CHICAGO – A premature infant believed to be the smallest baby ever to survive was called ‘a great blessing’ Tuesday by her mother, who is preparing to take the little girl and her twin sister home from the hospital.
The baby, named Rumaisa, weighed 244 grams (8.6 ounces) – less than a can of soda – when she was delivered by Caesarean section Sept. 19 at Loyola University Medical Center. That is 37 grams (1.3 ounces) smaller than the previous record holder, who was born at the same the hospital in 1989, according to hospital spokeswoman Sandra Martinez.
Rumaisa, her twin, Hiba, and their Indian-born parents were introduced Tuesday at a news conference at the hospital in suburban Maywood. The girls were bundled in identical striped blankets.
Their mother, Mahajabeen Shaik, said she didn’t ‘have the words to say how thankful I was’ when she first got to hold her children in their second month.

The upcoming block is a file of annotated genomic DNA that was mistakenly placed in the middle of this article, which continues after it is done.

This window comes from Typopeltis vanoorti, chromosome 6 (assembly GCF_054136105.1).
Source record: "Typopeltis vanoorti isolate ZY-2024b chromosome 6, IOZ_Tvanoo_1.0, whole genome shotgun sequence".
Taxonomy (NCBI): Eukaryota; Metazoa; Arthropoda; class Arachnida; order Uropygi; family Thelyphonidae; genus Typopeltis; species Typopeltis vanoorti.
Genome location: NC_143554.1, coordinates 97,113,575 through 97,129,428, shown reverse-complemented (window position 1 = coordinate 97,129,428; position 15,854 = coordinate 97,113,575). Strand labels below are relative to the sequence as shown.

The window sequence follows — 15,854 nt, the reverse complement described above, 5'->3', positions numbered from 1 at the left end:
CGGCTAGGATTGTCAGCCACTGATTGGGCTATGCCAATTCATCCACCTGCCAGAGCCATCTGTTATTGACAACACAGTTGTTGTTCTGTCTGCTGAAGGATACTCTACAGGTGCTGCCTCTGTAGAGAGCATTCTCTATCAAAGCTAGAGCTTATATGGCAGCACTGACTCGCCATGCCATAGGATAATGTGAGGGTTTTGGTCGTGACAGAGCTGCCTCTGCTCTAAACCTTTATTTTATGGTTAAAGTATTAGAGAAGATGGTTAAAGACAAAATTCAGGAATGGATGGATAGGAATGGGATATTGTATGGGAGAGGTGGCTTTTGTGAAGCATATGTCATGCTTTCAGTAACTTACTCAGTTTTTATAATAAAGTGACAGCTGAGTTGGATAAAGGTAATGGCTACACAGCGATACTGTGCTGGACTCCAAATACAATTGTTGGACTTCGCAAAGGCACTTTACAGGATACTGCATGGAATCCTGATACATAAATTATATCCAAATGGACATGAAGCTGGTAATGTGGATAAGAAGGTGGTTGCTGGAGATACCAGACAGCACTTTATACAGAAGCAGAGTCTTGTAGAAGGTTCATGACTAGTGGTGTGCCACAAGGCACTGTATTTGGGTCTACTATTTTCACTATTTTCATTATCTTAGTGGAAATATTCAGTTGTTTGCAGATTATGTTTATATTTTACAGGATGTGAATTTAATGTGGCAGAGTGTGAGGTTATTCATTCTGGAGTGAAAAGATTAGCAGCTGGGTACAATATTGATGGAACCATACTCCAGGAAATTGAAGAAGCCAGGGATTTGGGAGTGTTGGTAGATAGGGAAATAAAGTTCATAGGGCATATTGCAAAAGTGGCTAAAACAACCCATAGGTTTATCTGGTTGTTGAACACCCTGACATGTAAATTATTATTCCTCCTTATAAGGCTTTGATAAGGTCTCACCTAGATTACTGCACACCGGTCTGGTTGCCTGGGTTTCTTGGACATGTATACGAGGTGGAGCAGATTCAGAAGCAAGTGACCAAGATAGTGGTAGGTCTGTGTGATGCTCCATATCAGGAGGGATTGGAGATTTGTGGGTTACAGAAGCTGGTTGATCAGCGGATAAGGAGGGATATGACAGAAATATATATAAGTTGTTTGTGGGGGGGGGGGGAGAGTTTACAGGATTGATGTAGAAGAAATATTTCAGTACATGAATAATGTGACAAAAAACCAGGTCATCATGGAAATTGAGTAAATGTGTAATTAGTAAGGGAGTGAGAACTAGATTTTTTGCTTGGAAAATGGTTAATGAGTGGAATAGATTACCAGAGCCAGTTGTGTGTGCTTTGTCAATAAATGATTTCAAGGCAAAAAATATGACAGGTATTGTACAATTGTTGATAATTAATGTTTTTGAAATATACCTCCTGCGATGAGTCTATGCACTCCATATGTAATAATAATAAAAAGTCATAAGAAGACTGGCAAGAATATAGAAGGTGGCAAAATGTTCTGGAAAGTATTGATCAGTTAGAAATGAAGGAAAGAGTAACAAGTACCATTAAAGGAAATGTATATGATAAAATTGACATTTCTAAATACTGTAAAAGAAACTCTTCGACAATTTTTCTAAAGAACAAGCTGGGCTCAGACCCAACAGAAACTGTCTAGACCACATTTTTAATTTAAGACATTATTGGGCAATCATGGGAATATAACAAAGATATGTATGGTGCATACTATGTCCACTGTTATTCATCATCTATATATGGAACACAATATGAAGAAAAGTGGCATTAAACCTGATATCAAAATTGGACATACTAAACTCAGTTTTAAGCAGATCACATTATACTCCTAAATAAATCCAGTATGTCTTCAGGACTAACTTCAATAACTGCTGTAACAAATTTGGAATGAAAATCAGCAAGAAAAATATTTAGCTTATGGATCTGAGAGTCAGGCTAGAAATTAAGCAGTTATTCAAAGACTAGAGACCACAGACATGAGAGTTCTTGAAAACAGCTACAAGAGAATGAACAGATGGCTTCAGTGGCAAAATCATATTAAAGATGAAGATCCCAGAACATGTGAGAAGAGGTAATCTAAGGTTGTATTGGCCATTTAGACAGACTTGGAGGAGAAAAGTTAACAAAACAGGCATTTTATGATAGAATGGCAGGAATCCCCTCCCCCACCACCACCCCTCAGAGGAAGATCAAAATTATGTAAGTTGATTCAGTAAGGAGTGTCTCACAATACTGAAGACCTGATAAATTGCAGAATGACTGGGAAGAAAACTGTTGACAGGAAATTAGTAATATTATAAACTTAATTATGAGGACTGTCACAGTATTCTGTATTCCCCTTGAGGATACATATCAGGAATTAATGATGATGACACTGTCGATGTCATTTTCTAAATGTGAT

‘It’s a blessing, it’s a great blessing,’ she said.
Hospital officials said they are doing so well that Hiba, who weighed 563 grams (1 pound and 4 ounces) at birth, could be released from the hospital by the end of this month, with Rumaisa following as early as the first week of January.
Rumaisa now weighs 1.18 kilograms (2 pounds, 10 ounces). Her twin weighs 2.25 kilograms (5 pounds).
‘They’re maintaining their temperature; they don’t need an incubator. They’re taking their bottles,’ said Dr. William MacMillan. ‘They’re normal babies.’
Shaik, 23, developed pre-eclampsia, a disorder characterized by high blood pressure and other problems, during pregnancy. The condition endangered Rumaisa and her mother, prompting a C-section at 26 weeks. Normal gestation is 40 weeks.
Dr. Jonathan Muraskas, a professor of neonatal-perinatal medicine, said several factors may have improved the babies’ chances of survival. Babies born before 23 weeks do not have fully developed lungs and are usually not viable, but those born before the 25th week can survive.
Muraskas said girls are also more likely to survive than boys when born at less than 368.5 grams (13 ounces), and the twins could have been helped by their mother’s health problems.